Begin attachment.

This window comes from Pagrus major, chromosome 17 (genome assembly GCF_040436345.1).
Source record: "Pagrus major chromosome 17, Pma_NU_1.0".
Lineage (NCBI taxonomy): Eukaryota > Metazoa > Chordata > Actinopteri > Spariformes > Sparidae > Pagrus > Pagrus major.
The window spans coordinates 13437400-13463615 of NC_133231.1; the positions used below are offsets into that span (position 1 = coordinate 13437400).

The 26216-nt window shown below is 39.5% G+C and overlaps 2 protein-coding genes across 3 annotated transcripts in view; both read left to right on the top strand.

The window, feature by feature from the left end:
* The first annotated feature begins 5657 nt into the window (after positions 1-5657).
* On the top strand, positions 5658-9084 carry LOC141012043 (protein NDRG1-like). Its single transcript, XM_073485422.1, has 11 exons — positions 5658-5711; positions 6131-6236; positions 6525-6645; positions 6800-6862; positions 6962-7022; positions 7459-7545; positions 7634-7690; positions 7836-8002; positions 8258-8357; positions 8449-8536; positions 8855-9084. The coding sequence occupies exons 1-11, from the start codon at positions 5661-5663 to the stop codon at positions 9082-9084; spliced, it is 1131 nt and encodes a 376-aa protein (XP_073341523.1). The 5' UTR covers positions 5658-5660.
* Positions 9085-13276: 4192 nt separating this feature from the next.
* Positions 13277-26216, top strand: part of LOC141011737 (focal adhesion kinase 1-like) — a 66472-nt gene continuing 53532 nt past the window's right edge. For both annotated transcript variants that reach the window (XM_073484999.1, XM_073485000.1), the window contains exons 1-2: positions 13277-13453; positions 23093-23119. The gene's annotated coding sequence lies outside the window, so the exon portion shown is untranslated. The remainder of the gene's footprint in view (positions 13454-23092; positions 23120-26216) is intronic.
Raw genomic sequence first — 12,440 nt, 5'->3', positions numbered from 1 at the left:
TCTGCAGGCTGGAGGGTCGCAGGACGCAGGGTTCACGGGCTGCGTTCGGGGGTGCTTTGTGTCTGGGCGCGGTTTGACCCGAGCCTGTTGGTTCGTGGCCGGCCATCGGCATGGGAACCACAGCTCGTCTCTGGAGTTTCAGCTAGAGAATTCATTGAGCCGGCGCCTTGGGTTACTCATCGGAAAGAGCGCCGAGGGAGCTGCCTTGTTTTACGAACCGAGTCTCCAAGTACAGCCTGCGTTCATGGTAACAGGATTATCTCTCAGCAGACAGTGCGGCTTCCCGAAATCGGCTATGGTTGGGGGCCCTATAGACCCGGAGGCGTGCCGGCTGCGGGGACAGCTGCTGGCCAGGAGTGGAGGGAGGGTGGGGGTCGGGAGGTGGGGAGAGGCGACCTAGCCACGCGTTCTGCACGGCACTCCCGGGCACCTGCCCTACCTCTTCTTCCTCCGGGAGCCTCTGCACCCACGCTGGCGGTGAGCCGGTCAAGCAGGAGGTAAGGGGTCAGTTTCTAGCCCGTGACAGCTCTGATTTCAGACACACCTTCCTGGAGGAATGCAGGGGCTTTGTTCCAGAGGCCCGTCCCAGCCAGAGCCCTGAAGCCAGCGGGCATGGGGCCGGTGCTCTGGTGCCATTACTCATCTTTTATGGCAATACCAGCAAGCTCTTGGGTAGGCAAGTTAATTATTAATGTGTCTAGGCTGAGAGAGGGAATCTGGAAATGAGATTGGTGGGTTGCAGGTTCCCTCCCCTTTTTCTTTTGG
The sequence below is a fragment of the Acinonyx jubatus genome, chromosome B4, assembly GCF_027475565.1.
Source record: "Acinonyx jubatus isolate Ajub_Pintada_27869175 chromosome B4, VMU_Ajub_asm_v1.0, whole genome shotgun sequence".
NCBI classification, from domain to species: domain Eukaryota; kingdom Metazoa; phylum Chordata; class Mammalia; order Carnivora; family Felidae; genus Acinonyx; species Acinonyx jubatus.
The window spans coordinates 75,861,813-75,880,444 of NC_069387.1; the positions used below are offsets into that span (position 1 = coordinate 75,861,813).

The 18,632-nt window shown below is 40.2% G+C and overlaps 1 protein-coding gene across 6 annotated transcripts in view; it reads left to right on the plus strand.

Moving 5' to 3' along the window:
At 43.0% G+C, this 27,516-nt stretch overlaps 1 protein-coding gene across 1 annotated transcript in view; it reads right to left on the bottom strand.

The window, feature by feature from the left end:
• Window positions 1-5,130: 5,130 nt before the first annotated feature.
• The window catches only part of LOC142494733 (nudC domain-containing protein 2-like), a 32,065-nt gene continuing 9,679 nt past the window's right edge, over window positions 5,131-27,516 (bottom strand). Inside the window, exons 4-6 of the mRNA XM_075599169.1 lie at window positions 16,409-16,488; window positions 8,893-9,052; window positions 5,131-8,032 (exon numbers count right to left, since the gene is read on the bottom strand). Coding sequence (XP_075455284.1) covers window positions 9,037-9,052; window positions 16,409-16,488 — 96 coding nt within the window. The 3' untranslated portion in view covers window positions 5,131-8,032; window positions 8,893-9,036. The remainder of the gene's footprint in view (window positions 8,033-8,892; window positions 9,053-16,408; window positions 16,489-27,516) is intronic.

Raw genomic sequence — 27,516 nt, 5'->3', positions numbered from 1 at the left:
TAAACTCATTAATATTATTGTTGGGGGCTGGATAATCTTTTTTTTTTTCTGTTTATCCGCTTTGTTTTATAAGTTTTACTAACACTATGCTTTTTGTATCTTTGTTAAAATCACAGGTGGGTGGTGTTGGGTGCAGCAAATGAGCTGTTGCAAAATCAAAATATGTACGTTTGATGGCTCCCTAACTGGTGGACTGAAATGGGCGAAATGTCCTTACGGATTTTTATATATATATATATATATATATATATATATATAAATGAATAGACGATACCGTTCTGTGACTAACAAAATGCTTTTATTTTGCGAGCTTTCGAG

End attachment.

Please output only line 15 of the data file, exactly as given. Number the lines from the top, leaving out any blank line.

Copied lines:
NCBI classification, from domain to species: domain Eukaryota; kingdom Metazoa; phylum Chordata; class Mammalia; order Carnivora; family Felidae; genus Acinonyx; species Acinonyx jubatus.